Donald J. Trump often cites his undergraduate degree from University of Pennsylvania’s prestigious Wharton business school as evidence that he is a pretty smart guy and singularly qualified to be president.
But some in the Wharton community would prefer the presumptive Republican presidential nominee simply leave his alma mater out of his campaign.
In an open letter to Mr. Trump, Wharton backers wrote that they have been “deeply disappointed” in his candidacy and “outraged that an affiliation with our school is being used to legitimize prejudice and intolerance.”
“Although we do not aim to make any political endorsements with this letter, we do express our unequivocal stance against the xenophobia, sexism, racism, and other forms of bigotry that you have actively and implicitly endorsed in your campaign,” said the letter, which was posted to Medium.com and as of Monday morning carried the signatures of about 2,000 Wharton students, alumni, faculty members and other supporters.
For Mr. Trump, a 1968 graduate who saw some of his children later follow him to the school, Wharton has long held a special significance to him as the educational beginnings of his career in real estate. And it’s a credential that he has used to promote his intelligence, often remarking about how only the best students are accepted.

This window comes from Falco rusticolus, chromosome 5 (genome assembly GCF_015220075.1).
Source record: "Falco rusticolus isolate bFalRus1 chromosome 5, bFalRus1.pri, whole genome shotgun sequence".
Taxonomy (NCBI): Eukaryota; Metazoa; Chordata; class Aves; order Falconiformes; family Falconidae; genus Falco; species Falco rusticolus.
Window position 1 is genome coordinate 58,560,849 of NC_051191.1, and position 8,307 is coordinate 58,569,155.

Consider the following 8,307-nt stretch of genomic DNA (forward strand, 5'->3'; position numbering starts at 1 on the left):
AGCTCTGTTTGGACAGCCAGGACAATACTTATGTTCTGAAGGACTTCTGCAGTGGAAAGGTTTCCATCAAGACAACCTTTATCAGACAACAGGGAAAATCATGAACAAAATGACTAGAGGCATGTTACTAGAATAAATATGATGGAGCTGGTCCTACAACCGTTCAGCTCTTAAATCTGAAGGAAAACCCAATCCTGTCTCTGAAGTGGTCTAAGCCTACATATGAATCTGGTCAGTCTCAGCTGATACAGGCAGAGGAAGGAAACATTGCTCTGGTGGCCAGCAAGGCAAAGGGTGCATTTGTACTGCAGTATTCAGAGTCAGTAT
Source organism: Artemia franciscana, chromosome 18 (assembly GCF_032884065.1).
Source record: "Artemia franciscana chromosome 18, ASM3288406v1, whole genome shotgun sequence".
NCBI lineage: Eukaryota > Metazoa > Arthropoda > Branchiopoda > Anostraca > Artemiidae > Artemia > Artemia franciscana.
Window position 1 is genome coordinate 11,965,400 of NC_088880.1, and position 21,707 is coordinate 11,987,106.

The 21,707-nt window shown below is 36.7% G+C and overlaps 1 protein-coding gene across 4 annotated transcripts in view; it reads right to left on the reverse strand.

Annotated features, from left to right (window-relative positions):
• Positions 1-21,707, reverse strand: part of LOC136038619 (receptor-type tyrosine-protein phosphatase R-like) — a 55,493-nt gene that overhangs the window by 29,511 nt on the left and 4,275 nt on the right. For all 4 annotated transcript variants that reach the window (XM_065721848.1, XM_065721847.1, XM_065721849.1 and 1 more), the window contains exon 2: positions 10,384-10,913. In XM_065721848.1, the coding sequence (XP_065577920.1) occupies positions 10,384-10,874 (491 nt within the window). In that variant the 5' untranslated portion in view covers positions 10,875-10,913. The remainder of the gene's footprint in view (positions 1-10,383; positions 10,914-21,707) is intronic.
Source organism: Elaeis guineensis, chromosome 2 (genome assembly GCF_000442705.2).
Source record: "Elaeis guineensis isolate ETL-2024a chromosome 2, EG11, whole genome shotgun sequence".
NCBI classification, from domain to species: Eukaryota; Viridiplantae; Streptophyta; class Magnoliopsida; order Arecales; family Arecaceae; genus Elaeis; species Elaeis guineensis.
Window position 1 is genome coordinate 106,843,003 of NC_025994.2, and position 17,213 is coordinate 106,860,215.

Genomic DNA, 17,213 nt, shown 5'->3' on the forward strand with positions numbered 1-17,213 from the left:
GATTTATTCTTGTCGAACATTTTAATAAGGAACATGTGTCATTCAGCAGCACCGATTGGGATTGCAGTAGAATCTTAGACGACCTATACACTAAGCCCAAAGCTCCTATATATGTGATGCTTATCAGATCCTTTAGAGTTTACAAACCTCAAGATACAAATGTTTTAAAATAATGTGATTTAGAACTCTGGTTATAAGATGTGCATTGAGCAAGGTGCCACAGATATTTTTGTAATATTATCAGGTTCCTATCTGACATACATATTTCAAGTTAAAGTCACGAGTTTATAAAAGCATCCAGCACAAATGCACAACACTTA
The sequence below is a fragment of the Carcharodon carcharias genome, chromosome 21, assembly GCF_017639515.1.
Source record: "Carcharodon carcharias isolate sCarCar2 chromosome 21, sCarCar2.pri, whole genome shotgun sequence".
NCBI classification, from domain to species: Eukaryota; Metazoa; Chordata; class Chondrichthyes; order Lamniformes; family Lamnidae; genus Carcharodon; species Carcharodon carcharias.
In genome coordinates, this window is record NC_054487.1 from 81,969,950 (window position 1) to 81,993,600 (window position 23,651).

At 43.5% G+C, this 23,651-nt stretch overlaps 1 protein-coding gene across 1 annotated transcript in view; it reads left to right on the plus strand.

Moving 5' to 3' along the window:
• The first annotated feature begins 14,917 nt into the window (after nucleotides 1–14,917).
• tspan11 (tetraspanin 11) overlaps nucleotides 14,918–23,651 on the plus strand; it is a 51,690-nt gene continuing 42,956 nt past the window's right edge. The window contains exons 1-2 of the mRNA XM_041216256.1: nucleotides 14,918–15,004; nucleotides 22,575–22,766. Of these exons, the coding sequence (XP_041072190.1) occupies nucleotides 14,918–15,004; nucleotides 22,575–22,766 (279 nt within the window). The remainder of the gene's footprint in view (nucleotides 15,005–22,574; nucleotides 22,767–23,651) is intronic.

A year ago, in the early stages of his presidential campaign, Mr. Trump plugged his education at Wharton to distinguish himself as the astute businessman in the crowded Republican field.
“I’m really smart,” he said during a speech in Phoenix. “Went to the Wharton School of Finance. Even then, a long time ago, like the hardest, or one of the hardest, schools to get into.”
In the letter to Mr. Trump, the Wharton supporters said they “can understand why, in seeking America’s highest office, you have used your degree from Wharton to promote and lend legitimacy to your candidacy.”
The letter said that his presidential campaign afforded him the opportunity “to make the Wharton community even prouder of our school and values.”
But the letter asserted that Mr. Trump had squandered that chance by promoting intolerance toward a number of groups, contrary to the values of the diverse Wharton community. “We represent the groups that you have repeatedly denigrated, as well as their steadfast friends, family and allies,” the letter said.
The letter closed with a wholesale rejection of Mr. Trump’s use of his “education at Wharton as a platform for promoting prejudice and intolerance.”